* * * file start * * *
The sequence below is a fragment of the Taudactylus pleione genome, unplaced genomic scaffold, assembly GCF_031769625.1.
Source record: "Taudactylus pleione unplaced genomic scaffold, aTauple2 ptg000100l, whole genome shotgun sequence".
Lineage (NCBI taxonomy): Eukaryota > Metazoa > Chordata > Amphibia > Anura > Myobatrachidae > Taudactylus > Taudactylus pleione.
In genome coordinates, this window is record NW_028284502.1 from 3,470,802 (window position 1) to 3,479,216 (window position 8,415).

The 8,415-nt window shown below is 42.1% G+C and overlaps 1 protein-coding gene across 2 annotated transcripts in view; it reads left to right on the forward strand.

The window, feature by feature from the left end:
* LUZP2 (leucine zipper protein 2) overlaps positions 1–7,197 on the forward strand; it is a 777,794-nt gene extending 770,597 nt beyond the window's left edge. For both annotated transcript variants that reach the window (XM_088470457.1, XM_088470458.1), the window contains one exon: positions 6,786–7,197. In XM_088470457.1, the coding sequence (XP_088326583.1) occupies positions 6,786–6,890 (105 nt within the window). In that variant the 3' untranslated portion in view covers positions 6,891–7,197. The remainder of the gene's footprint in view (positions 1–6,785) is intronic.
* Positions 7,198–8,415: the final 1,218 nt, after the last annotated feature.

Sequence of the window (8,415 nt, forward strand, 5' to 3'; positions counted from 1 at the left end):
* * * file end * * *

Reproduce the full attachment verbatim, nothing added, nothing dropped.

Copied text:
The sequence below is a fragment of the Taudactylus pleione genome, unplaced genomic scaffold, assembly GCF_031769625.1.
Source record: "Taudactylus pleione unplaced genomic scaffold, aTauple2 ptg000100l, whole genome shotgun sequence".
Lineage (NCBI taxonomy): Eukaryota > Metazoa > Chordata > Amphibia > Anura > Myobatrachidae > Taudactylus > Taudactylus pleione.
In genome coordinates, this window is record NW_028284502.1 from 3,470,802 (window position 1) to 3,479,216 (window position 8,415).

The 8,415-nt window shown below is 42.1% G+C and overlaps 1 protein-coding gene across 2 annotated transcripts in view; it reads left to right on the forward strand.

The window, feature by feature from the left end:
* LUZP2 (leucine zipper protein 2) overlaps positions 1–7,197 on the forward strand; it is a 777,794-nt gene extending 770,597 nt beyond the window's left edge. For both annotated transcript variants that reach the window (XM_088470457.1, XM_088470458.1), the window contains one exon: positions 6,786–7,197. In XM_088470457.1, the coding sequence (XP_088326583.1) occupies positions 6,786–6,890 (105 nt within the window). In that variant the 3' untranslated portion in view covers positions 6,891–7,197. The remainder of the gene's footprint in view (positions 1–6,785) is intronic.
* Positions 7,198–8,415: the final 1,218 nt, after the last annotated feature.

Sequence of the window (8,415 nt, forward strand, 5' to 3'; positions counted from 1 at the left end):